With a positive pregnancy test, one of the first things you want to know might be your due date. When your pregnancy begins with in vitro fertilization, this high-tech assistance will give you information about the exact timing of conception. IVF is a process in which medication is given to induce several eggs to mature and be released by the ovaries. The eggs are then retrieved and mixed with sperm. Several days later the embryo transferred to the uterus, according to the Center for Reproductive Health & Gynecology based in California. Because these steps happen with precise timing, calculating your due date is simple math.
Consult your physician to find out the type of IVF embryo transfer you received and the dates of your IVF procedures, if you don’t have this information. To calculate your due date, you must know the date of egg retrieval, or the date and type of embryo transfer. Typical transfers are three-day and five-day, according to Perinatology.com, a resource website for perinatologists.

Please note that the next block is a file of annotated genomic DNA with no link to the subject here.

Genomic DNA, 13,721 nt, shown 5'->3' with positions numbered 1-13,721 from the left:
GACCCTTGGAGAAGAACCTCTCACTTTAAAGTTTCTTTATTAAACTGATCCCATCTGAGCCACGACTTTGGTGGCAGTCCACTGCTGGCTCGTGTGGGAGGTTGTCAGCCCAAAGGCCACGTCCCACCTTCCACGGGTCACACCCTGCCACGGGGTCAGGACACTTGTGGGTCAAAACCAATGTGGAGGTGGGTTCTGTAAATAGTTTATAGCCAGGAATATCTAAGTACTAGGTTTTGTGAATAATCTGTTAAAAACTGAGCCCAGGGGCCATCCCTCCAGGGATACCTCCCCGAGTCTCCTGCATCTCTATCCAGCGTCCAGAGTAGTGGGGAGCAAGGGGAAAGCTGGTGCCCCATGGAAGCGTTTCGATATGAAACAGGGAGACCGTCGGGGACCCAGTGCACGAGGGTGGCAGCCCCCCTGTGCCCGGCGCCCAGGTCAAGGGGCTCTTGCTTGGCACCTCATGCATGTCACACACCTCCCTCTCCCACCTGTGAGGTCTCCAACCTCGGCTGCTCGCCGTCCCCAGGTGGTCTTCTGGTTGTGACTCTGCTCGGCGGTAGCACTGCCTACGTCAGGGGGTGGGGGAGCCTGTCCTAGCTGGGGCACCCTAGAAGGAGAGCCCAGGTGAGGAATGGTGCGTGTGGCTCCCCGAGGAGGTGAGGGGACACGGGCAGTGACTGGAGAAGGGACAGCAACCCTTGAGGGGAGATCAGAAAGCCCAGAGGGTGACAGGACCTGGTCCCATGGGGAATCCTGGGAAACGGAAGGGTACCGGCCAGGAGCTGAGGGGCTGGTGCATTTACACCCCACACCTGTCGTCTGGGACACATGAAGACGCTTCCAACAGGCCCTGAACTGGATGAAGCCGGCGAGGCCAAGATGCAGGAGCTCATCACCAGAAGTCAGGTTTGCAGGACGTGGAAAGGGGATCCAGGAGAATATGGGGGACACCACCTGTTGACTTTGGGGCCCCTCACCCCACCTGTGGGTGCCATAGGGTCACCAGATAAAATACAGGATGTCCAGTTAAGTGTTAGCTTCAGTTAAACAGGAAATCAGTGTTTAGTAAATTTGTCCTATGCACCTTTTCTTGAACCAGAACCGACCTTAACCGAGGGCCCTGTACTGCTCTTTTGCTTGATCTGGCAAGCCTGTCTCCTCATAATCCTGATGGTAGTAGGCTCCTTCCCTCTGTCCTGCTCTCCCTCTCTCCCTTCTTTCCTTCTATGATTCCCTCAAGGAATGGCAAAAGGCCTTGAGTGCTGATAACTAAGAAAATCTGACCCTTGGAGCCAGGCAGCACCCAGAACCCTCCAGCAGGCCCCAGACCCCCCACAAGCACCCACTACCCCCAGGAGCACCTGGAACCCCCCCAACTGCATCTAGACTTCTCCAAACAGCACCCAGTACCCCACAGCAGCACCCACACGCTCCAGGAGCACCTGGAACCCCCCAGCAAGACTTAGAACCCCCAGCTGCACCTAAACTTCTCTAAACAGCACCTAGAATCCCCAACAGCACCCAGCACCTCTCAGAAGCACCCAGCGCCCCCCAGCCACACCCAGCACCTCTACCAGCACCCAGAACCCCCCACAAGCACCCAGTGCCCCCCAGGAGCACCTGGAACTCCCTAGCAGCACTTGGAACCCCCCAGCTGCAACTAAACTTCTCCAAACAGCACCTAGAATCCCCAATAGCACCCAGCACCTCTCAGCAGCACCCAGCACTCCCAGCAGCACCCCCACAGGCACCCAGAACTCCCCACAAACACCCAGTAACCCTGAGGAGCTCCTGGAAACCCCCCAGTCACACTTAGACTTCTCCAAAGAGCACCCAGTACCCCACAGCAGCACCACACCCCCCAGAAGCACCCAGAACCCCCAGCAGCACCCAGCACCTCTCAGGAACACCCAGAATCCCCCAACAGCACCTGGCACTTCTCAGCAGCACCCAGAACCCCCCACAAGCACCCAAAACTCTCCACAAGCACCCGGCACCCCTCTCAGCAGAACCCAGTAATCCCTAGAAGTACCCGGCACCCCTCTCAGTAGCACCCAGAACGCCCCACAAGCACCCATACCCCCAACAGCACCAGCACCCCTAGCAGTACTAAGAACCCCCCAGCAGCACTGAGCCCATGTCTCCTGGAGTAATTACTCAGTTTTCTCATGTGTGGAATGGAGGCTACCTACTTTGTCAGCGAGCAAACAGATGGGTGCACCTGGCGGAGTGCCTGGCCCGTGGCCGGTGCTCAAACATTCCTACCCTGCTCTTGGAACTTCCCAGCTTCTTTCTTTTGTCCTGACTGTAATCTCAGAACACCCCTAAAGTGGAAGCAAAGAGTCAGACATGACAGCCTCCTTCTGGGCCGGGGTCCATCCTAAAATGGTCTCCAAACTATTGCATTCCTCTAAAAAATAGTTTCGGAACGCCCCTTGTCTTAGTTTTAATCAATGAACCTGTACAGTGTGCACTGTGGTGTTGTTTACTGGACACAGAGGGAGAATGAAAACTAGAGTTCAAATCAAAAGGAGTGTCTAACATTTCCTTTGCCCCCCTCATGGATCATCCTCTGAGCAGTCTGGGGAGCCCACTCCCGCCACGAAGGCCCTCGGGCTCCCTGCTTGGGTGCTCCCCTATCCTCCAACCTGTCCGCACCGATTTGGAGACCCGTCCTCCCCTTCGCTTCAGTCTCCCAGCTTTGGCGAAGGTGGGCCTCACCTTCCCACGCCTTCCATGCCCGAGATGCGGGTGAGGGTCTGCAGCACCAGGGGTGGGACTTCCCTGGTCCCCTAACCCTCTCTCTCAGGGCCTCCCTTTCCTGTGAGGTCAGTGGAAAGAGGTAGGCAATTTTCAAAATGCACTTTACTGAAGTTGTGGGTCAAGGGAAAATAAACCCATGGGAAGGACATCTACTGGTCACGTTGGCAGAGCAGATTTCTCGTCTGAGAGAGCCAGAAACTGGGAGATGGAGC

Add 266 days to the date of your egg retrieval and find the day your baby is due, advises the Advanced Fertility Center of Chicago. For example, if your egg retrieval occurred on July 1, 2014, your due date would be March 24, 2015. Alternatively, you can count in weeks. Move forward 38 weeks from the date of egg retrieval to calculate your due date.
Adjust the due date for an unusual embryo transfer time, if necessary. With the typical three- or five-day embryo transfer time, no adjustment is necessary. If you have a one-, two-, four- or six-day embryo transfer, your physician may calculate the due date using the embryo transfer date and the number of days of the transfer instead, states the University of Mississippi Medical Center.